Organs can be taken from dead without any consent
ORGANS will be transplanted from the dead without consent in Britain for the first time from today.
A landmark law change in Wales gives doctors the right to assume that all adults consent to be organ donors after their death.
It means that over-18s have to opt out from the register if they do not want to be donors – so far only 8 per cent have. Otherwise they will be treated as if they had given their approval.
Relatives will still have the right to object to a family member’s organs being removed, but if they cannot be contacted a transplant will go ahead.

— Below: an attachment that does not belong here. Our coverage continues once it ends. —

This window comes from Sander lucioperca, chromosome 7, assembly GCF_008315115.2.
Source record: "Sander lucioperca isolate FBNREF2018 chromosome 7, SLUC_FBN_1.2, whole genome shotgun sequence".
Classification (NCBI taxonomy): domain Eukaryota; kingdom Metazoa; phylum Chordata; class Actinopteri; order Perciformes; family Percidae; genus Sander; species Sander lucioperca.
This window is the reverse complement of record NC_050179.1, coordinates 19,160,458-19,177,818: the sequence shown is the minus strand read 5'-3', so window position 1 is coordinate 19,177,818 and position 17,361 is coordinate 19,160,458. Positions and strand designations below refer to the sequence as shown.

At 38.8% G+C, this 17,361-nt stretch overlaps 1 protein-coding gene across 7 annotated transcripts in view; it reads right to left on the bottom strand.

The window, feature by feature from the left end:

Officials in England are monitoring whether the new system is successful. Some religious groups have criticised the move, which health experts argue will save hundreds of lives.
The Welsh Government predicts the new law could increase the number of donors by a quarter.
Figures show that 1,000 people a year die in the UK while waiting for a donor and the number of transplants dropped last year for the first time in a decade, to 4,431.
The British Heart Foundation last night called for England to follow the Welsh lead.
Chief executive Simon Gillespie said organ donation rates in the UK are 40 per cent lower than in other European countries, such as Spain and Croatia, that already use the opt-out system.